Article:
To-Go Coffee Cup to Water Plants A clean to-go coffee cup with a lid makes an excellent watering can, acting as a greenhouse and allowing the sun and warmth to reach the plants while retaining moisture. To ensure that you don’t overwater your plants, the lid’s hole is just big enough to slowly pour water through. This fast watering can is particularly valuable for plants, for example, aloe vera and desert flora that don’t need a lot of water. Or on the other hand for office plants, as spotless to-go espresso cups with covers are typically promptly accessible. Before using the cup and lid as a watering can again, thoroughly clean them.

Coffee Filter Dirt Stopper I spend a lot of time each spring decorating my deck with flowers. I adore everything about it: potting the seedlings, watering them every day, and enjoying their beauty from my lounge chair. However, there was one thing that made me crazy. I used to experience difficulty holding the soil back from streaming out the lower part of my pruned plants when I watered them. I tried filling the bottoms of the pots with larger stones, but that didn’t completely solve the issue.
Before filling the pot with dirt, the solution was to place a coffee filter at the bottom. While preventing the plant from becoming clogged with water, the coffee filter prevents the dirt from entering. I can now move on with my life because I have resolved one of my minor pet peeves! Kevin Daniel: How to Use an Empty Milk Jug as a Watering Can Since I only have one watering can, I have to fill it up four or five times before I can water all of the plants on my patio. I use old milk jugs rather than spending a lot of money on new watering cans. I drill a couple of openings in the covers, top off the containers with water and I’m all set. — Harrison Berg’s Epsom Salt Fertilizer Method Epsom salt (hydrated magnesium sulfate) is well-known for its applications in home remedies, but the garden may be where it shines brightest. Like locally acquired composts, Epsom salt contains magnesium, which supports seed germination, chlorophyll creation and assimilation of indispensable supplements like nitrogen and phosphorus.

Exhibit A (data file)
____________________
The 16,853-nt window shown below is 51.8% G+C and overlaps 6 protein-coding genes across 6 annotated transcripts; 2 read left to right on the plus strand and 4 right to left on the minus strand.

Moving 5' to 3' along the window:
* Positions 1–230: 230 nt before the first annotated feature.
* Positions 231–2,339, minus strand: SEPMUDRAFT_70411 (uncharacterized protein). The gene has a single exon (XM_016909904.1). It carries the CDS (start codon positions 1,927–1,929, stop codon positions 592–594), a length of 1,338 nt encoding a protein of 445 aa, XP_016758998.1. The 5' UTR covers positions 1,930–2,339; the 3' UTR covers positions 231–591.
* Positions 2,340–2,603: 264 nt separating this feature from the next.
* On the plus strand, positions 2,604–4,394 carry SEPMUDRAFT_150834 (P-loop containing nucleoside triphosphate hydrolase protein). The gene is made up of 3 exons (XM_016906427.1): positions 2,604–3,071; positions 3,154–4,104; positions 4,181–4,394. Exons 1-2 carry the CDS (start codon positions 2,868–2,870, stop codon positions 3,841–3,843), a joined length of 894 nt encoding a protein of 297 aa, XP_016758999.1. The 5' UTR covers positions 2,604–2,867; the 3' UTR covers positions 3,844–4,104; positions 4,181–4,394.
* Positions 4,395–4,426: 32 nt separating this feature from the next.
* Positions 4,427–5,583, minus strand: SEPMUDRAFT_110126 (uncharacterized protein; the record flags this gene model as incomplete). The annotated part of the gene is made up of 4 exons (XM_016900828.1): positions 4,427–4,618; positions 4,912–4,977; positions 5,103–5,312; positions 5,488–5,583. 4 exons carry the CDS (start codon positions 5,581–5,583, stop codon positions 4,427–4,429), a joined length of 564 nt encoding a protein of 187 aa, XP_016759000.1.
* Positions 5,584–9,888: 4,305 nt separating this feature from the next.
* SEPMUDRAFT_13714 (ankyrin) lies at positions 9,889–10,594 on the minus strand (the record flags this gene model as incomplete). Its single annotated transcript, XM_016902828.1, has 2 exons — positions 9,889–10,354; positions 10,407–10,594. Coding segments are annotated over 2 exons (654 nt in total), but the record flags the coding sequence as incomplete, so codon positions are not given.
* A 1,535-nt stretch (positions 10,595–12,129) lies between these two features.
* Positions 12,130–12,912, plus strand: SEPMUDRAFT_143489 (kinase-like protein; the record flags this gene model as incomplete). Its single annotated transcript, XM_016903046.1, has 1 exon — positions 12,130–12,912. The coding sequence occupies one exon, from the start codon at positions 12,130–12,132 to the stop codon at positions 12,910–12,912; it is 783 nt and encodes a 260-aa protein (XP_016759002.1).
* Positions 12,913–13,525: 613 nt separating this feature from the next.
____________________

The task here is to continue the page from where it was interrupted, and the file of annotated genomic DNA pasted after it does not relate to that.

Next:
Most plants develop better with a proportion of two teaspoons to one gallon of water each month. You can likewise weaken the Epsom salt with water in a container and apply as a foliar shower. The plant grows a lot more when misted. This is especially effective on roses and vegetables. — The Penny Hoarder Taylor Peterson Issues an “Urgent” Warning: By The Penny Hoarder, 6 Companies Are Overcharging You — How often have we fallen for this?